catskanchanaburi — Outside of Bangkok, I am following a tight motorcade that clings to narrow blacktop roads lined with ratchaphruek trees, all bursting with seasonal, hot yellow blossoms. It is the last weekend before Buddhist Lent, and thousands of middle-class Thais are headed to resort towns like Kanchanaburi, my destination, 250 kilometres northwest of the capital. Everywhere I look, I see the sacred saffron colour: the kids selling lottery tickets wear lemony T-shirts; the road workers smile as they install newly painted yellow signs honouring Asanha Bucha Day. The manila sun smiles back, but temporarily. In a few days, a tropical deluge will turn the countryside into a pretty brown lagoon.
The Buddha of the rainy season requires a private effort at inner illumination, and Kanchanaburi is a good place for such soul-searching. It is the home of Wat Pa Luangta Bua Yannasampanno Forest Monastery, where the yellow-robed monks of the Theravada order operate a tiger refuge. Buddha himself was a tiger in a past life. In another incarnation, he fed himself to a starving family of tigers.
The warning sign at the entrance to the half-hectare game facility is explicit: “Hot Colour is Dangerous. If you wear bright colours: Red, pink or orange, you will not be able to enter the Temple grounds.” Visitors busy themselves disappearing vivid scarves and seductive sweaters. One husband is not quick enough off the mark, according to his wife’s shrill remonstrance; she snatches the red golf hat from his hand and stuffs it into her purse. I join a long line of tiger seekers that snakes down into a steep, iron red canyon. It is preternaturally silent. No growls, no rending of bones and flesh — just the random shrieks of unseen peacocks.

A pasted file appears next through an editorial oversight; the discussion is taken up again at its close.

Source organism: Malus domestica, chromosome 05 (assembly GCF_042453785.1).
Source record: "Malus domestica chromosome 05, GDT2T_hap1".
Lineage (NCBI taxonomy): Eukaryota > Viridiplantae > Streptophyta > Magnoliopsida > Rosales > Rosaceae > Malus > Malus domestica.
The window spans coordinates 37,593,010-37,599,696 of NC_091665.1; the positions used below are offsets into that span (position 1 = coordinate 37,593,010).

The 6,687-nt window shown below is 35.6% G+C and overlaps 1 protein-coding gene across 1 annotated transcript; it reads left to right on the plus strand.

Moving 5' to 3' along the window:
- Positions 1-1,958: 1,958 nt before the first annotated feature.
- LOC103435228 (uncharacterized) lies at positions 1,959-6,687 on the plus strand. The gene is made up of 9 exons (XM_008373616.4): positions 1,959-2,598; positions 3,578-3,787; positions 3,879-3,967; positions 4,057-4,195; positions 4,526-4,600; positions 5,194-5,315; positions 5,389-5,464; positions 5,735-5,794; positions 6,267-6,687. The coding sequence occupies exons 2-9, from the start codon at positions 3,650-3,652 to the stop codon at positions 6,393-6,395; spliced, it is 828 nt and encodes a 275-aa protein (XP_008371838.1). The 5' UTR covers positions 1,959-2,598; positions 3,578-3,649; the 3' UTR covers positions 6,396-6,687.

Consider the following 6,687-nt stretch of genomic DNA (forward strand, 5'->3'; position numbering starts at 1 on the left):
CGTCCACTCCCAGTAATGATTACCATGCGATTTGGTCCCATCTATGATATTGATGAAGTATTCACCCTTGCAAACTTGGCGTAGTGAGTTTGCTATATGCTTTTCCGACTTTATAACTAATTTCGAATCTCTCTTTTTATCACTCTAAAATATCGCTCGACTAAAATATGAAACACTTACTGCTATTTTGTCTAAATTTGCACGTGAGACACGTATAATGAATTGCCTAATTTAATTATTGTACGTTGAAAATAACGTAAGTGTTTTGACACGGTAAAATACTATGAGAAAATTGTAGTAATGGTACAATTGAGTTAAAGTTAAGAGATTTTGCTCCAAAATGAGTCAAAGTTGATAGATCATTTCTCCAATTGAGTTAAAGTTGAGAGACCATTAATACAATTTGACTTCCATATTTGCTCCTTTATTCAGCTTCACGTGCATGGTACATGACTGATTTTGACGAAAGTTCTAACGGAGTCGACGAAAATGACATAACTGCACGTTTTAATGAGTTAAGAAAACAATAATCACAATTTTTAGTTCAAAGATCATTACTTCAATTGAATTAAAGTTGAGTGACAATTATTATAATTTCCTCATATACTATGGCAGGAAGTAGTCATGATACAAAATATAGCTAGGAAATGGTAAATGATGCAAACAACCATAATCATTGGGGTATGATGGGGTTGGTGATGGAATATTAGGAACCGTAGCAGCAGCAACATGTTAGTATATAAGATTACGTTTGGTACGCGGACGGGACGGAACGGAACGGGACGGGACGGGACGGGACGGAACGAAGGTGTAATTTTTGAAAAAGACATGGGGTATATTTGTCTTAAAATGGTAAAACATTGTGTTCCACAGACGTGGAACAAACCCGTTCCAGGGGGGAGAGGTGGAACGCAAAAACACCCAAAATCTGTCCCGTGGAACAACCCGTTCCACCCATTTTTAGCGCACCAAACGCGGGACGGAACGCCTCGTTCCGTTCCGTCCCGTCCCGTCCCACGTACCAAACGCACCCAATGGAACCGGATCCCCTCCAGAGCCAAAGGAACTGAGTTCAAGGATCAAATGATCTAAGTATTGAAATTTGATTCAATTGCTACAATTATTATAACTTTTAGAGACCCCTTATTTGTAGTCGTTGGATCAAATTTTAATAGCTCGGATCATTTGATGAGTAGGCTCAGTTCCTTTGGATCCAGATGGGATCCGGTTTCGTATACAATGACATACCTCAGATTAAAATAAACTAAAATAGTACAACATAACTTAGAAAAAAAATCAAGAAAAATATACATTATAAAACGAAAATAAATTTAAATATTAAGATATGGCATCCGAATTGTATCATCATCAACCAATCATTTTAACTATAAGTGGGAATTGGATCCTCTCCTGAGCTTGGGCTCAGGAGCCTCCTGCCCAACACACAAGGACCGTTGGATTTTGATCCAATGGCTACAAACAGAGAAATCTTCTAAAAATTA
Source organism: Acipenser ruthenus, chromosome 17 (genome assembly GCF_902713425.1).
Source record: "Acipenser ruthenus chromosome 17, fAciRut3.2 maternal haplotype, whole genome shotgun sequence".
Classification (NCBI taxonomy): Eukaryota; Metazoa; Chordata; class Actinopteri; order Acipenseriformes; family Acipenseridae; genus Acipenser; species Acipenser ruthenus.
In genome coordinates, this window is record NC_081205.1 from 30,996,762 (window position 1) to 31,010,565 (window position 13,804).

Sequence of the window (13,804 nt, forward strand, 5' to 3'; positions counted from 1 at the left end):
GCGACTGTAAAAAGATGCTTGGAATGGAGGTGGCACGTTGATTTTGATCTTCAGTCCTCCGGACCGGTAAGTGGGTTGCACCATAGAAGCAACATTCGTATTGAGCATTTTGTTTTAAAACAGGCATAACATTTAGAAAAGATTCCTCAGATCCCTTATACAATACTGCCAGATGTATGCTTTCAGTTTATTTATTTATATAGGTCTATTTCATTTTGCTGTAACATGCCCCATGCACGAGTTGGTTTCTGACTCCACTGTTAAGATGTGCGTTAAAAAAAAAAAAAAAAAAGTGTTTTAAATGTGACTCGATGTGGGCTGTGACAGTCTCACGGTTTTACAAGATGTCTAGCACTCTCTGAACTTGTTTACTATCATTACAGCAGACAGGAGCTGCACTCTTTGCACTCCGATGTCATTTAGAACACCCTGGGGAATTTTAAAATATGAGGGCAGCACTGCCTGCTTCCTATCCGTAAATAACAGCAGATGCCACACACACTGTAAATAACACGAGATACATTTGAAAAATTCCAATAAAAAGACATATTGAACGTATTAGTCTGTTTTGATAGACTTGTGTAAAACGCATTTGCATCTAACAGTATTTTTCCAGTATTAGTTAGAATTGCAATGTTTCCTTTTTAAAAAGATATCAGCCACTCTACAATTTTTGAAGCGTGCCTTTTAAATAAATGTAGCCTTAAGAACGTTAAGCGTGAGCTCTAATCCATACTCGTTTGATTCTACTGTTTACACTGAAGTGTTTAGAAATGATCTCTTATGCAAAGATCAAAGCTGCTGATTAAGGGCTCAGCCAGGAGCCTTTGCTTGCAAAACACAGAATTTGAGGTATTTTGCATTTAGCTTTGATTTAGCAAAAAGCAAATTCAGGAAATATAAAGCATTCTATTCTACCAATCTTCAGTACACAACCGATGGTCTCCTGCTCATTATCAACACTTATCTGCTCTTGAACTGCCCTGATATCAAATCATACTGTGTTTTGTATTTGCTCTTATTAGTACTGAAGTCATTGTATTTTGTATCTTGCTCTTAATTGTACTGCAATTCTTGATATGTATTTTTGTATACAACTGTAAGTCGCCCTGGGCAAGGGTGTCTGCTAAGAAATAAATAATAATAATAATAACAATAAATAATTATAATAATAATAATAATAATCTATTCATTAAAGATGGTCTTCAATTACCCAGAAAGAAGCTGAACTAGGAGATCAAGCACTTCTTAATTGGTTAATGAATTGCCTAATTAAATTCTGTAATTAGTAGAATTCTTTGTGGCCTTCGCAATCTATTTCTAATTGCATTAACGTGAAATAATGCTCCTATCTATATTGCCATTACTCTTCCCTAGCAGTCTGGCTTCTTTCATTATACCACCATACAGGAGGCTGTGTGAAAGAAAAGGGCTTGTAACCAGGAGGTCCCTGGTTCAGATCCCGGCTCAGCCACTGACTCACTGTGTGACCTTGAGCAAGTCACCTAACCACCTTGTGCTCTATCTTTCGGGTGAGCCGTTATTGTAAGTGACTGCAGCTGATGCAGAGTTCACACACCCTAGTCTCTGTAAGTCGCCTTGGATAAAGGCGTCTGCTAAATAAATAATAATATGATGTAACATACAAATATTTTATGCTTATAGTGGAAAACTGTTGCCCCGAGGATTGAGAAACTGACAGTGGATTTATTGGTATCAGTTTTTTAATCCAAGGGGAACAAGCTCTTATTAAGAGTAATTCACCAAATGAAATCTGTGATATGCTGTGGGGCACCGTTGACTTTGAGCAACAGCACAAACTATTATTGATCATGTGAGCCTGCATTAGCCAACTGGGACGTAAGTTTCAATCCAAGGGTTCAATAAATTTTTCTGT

We file into the narrow gully, a swath of raw subcontinent overrun by the large animals, their faces like kabuki masks. They could be extras in a cult film about the end of mankind, sitting on their haunches, lolling, yawning mightily. Altogether, there are perhaps eighteen tigers in the exercise yard — some rescued from poachers, serious illness, lost habitat, and the like, some born in captivity.
Somchai Visamongkolchai, a veterinarian who works with the animals, tells me that of the seven tiger subspecies native to Southeast Asia, only five survive today. “I was, of course, a tiger in a previous life,” he says casually, as he watches me avidly for signs of something. The worry of being taken for raw meat? Our common karmic connection?
He escorts me into the dusty yard, where the big cats are basking in the afternoon sun with their young keepers. “Don’t make any sudden movements,” he repeats. “Don’t face them, and don’t turn your back on them.” The tigers are supple, as suggestive as curling smoke. The tourists kneel and stroke them reverently, the iridescent peacocks cry from the woods, water buffalo stamp their hooves. Visamongkolchai smiles proprietarily, mayor of all we fear.
One of the lithe tiger boys invites me to approach his restless charge. (I got the restless one!) Is the world opening up or closing down? The supine beast stretches from one faint edge of my vision to the other. It pants and purrs like a two-stroke motorbike in low gear as we wait to be introduced.